This day marked the beginning of the fall of Thomas Seymour, a man of great hubris. Though truth be told, he had started on the path some time before.
To use the words of Sir Nicholas Throckmorton, Thomas Seymour was “hardy, wise and liberal … fierce in courage, courtly in fashion, in personage stately, in voice magnificent, but somewhat empty of matter.” His brother Edward was more dour and serious. As the oldest brother in the Seymour family, Edward benefited more than Tom when their sister Jane married Henry VIII and gave birth to his son and heir. At the time of the marriage, Edward Seymour was named Viscount Beauchamp of Hache, Thomas was made a gentleman of the Privy Chamber (Edward already was one). When the future Edward VI was born, Edward Seymour became the Earl of Hertford, Thomas was knighted. Then when Henry VIII died, Edward took the real prize: he upset the terms of Henry’s will to become Lord Protector of England, and gave himself the title of Duke of Somerset. Thomas became Baron of Sudeley, a step up from a plain knight, but not yet even an earl.
Thomas Seymour had bigger plans for himself. He knew he was Edward VI’s favorite uncle (he was the fun one who gave him money) and did his best to translate that to power. Then he married Katherine Parr, Henry VIII’s widow and the new King’s stepmother. Together they formed a couple with a powerful ability to influence the King (though Katherine lost a great deal of respect because the marriage occurred less than six months after Henry’s death). The marriage intensified the rivalry between the brother for several reasons. First, Katherine had expected that Henry would appoint *her* Regent during Edward VI’s minority – that’s what Henry had done when he left on his military campaign to France between July and September 1544 – so she had a bit of a falling out with Edward Seymour. Then Anne Seymour, Edward’s wife, argued with her over who was to be allowed to wear the queen’s jewels. Katherine of course believed that as Queen Dowager she should have that right until a new queen was in place – but Anne Seymour argued that as the wife of the Lord Protector, they should be hers until Edward VI married. Anne won.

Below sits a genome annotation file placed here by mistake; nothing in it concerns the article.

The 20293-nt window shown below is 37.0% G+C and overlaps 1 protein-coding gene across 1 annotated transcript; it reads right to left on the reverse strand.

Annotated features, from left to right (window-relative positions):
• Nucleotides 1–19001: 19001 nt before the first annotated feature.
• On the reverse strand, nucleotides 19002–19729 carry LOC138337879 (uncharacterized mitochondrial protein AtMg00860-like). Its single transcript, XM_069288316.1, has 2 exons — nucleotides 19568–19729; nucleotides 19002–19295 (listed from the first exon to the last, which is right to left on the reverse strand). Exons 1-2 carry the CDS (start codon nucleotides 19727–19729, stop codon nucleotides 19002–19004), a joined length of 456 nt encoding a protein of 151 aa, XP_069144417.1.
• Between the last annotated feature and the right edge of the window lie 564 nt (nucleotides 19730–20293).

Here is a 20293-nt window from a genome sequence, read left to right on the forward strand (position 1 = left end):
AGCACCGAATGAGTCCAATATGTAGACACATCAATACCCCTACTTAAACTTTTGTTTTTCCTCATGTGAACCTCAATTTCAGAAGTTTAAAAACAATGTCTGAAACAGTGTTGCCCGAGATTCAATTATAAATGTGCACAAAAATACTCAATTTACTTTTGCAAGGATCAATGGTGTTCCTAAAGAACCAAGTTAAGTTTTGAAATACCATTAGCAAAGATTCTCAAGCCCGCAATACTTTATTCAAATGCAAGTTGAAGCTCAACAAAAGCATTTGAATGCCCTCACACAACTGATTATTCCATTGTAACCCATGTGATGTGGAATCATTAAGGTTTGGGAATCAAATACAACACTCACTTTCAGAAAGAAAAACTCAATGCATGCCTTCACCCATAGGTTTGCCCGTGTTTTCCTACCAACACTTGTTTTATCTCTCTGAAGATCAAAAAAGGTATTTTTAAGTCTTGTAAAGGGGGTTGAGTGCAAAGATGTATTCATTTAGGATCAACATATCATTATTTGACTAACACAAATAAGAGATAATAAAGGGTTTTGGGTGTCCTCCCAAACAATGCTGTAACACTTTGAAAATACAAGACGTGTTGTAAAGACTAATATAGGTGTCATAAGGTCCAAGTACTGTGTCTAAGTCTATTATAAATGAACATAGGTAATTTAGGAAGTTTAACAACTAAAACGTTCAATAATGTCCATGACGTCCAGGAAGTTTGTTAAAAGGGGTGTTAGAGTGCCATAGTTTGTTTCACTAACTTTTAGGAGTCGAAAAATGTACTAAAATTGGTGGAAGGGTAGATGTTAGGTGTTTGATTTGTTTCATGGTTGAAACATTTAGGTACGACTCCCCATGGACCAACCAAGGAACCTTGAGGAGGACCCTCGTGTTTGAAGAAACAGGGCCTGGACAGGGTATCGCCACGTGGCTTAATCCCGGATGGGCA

That background may help contextualize the jealousy and bitterness that propelled Thomas Seymour to a foolhardy plan (it may also explain why Edward Seymour let his brother be executed after he was arrested). But it doesn’t make Thomas’ next actions any less ridiculous.
Within weeks of Henry VIII’s death, Thomas Seymour had tried unsuccessfully to marry one of his daughters before wooing Katherine Parr. So it was an awkward situation when Katherine took on Elizabeth’s guardianship and had the fourteen year old princess come live in their home. Horseplay followed, and Katherine even joined in at first, but it went further than that. Thomas Seymour would come to Elizabeth’s bedchamber in his nightshirt and bare feet to wake her up in the mornings, tickling her until she screamed for her ladies. After several weeks of this, a heavily pregnant Katherine caught the two of them in an embrace and Elizabeth was sent away in disgrace. On August 30, 1548, Katherine gave birth to a baby girl, then died six days later of puerpural fever, also called childbed fever (a relatively common issue of the day). During her periods of delirium, she accused Thomas of wishing her dead and suggested that he had in fact poisoned her.
It was after her death that Thomas Seymour seemed to become a bit unhinged. He continued to foment opposition to his brother – both with his nephew and the Council. He tried to create rebellion: he bribed Sir William Sharington, the Vice-Treasurer of the Bristol Mint, to secure financing for his plans, and he used his position as Lord High Admiral to seek support from the Royal Navy (he also turned a blind eye to pirates along the coast who paid him for his leniency and promised their own support). Finally, on January 16, 1549, Thomas Seymour went too far. In the middle of the night, he tried to break into the sleeping King’s apartments at Hampton Court Palace. He made it into the privy garden (he had keys), but one of the King’s pet spaniels started barking, and he shot and killed it. When that brought guards running, he blustered some excuses and unbelievably was allowed to go home. But there was no excuse for being outside the King’s bedroom in the middle of the night with keys and arms – and using them both. Different versions of his motivation were proposed (it was alleged that he had a priest in his home ready to marry the King to Jane Grey and himself to Elizabeth) but they all suggested treasonable intent.
The morning of the 17th, Thomas was arrested and brought to the Tower. The Council also quickly started to question everyone associated with him, including Elizabeth. On February 22, 1549, they finally charged Seymour with 33 counts of treason.
He was executed on March 20, 1549.
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